Seniors who want to exercise to gain strength and improve their overall health but struggle with an injury, disability, or other health conditions may find swimming to be most beneficial. Several swimming strokes target different muscles in the body. These strokes may require various breathing techniques that can ultimately improve stamina and the body’s respiratory system.
Whether there is a pool in your city, gym, or in your backyard, swimming a few days a week can be a great hobby that boosts mental health and enhances the physical body.
Strengthening the body
Swimming requires movement from the entire body. Your arms help you pull through the water while your legs help push you in the desired direction. Your core muscles are engaged while the arms and legs work together for you to swim from point A to point B. Not only can you gain strength from consistent swimming, but your muscles can be toned as well.
It takes leg strength to dive or jump into a pool and to tread water. The strength you gain from swimming can thus make you stronger for other activities.
Improvement of cardiovascular and respiratory systems
While you swim, you engage your muscles which then affect your cardiovascular system. As your heart rate increases during a swim exercise, it will pump more blood throughout your body. This exercise can strengthen your heart.
Your respiratory system can improve as you hold your breath when you swim. Over time, you can get better at keeping your breath underwater.
Swimming is a safe exercise
For those that may have an injury they are recovering from, disability, or arthritis, swimming can help reduce the stress and pain on the body. The natural resistance of the water can be the perfect amount needed to help the body recover from an injury. It can also be beneficial for those who cannot lift weights due to a disability.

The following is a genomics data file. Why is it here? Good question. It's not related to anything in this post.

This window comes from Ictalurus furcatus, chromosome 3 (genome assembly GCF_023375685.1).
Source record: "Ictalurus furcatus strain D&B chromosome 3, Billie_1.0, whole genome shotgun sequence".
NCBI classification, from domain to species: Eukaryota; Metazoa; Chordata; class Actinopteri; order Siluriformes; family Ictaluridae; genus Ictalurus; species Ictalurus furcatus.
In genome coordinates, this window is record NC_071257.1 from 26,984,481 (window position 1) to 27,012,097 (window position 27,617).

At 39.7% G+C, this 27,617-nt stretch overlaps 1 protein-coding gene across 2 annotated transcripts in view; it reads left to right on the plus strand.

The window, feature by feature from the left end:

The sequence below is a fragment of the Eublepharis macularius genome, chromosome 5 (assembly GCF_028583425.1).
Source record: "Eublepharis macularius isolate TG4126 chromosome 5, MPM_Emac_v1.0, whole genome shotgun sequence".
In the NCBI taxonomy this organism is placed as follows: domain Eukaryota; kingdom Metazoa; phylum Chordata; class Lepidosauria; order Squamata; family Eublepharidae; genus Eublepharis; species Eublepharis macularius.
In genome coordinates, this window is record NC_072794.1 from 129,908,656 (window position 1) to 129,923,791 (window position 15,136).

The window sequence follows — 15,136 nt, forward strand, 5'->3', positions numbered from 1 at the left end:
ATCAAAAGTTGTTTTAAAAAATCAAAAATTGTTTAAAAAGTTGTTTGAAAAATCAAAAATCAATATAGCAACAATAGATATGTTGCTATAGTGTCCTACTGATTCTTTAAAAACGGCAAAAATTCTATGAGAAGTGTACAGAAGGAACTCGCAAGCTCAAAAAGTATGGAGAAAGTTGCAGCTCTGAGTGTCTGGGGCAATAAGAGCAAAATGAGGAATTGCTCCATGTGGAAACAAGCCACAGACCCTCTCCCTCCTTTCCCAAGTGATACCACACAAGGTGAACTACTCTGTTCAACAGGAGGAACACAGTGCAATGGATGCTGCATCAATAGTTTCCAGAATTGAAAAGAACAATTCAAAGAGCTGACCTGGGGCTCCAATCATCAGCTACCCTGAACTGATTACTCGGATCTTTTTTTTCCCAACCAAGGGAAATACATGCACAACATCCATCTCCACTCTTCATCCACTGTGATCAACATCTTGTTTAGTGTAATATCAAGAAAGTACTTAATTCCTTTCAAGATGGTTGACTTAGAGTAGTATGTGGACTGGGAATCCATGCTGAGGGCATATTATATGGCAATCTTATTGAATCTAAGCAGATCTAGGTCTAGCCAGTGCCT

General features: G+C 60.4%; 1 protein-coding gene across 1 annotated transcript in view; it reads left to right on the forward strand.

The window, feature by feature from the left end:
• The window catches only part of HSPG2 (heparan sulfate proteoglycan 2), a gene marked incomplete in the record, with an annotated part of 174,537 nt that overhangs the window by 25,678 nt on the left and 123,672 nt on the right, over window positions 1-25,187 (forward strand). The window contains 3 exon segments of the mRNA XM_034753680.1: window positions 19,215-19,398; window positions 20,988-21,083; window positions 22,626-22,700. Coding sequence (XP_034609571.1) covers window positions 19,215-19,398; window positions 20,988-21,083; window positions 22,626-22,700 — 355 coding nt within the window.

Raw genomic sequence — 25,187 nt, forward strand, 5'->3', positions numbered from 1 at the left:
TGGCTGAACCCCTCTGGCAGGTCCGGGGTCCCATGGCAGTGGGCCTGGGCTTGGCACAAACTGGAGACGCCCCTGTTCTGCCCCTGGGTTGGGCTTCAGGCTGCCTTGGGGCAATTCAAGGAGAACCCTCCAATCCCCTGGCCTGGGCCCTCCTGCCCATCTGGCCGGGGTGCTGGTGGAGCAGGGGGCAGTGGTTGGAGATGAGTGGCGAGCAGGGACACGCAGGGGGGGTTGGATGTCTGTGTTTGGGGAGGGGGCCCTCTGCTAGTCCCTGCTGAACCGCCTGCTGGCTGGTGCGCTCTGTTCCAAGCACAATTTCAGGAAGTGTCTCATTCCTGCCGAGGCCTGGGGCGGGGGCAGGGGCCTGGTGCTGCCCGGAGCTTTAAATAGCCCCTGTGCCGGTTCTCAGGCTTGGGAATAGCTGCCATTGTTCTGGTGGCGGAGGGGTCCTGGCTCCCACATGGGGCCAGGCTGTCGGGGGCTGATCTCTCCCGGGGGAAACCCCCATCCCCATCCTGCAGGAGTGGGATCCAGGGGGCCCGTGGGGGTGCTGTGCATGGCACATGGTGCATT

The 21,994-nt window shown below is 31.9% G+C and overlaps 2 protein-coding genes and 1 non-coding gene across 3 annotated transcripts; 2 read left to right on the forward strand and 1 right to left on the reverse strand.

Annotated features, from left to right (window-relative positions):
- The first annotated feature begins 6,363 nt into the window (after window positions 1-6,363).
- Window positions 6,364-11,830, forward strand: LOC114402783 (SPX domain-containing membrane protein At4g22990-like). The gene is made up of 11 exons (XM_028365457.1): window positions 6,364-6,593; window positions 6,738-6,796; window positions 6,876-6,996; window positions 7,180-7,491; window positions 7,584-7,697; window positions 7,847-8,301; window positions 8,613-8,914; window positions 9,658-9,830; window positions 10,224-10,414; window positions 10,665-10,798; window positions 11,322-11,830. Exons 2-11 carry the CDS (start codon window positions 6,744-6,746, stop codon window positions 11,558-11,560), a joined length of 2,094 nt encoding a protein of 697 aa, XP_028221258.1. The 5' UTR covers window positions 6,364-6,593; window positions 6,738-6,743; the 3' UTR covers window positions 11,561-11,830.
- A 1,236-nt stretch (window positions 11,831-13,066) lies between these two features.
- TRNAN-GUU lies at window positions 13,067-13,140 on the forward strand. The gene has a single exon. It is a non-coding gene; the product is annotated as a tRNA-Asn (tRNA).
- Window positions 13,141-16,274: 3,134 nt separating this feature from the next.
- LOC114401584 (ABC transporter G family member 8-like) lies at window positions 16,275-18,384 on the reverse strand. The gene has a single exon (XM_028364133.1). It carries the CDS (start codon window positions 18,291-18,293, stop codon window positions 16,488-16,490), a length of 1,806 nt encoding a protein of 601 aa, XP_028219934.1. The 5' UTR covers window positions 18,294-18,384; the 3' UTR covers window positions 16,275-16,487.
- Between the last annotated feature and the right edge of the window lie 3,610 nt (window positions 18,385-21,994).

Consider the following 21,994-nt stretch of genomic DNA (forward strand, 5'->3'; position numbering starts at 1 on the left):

As the body moves through the water, certain joints are lubricated. Joint stiffness and pain can decrease because of the body’s self-lubricating ability during exercise.
Positive exercise for asthma
Asthma makes breathing difficult in certain situations, but especially during exercise. Indoor pools can create an environment that is more beneficial to those with asthma because of the humidity. Not only does the environment make a difference, but your lung capacity can improve the more you hold your breath.
Aerobic exercises such as swimming can enhance your sleeping habits and help with insomnia. Regular swimming exercises work the entire body and help keep your mind off other things, thus resulting in a calmer night’s sleep. Whether you do swimming classes and do other exercises in the water or swim around the pool, you may sleep better after being in a pool.
Swimming can provide relaxation as you change from one stroke to another during laps in the pool. You may focus on how your arms should be moving and when you need to come up for air which can erase all worries from your mind. During a swim exercise, you need to focus on where you are in the pool, how deep you are, and when you need to breathe, which leaves no time to think about stressful situations in your life.
Depression is a common medical condition for senior citizens and often stems from an individual having another health condition. Swimming can improve your mood as it is a calming exercise that allows you to focus on specific things and tune out other distractions. If you participate in swim classes, you can meet other people and develop friendships.
As people age, it is essential to maintain positive thoughts and mental health. Weekly swimming exercises can help by boosting your mood and taking away stress.
Whether you want to strengthen your muscles, improve your breathing, manage stress, or better your overall health, swimming may be an exercise you want to try next. Maintaining a healthy body as a senior can help make daily activities and others easier to accomplish.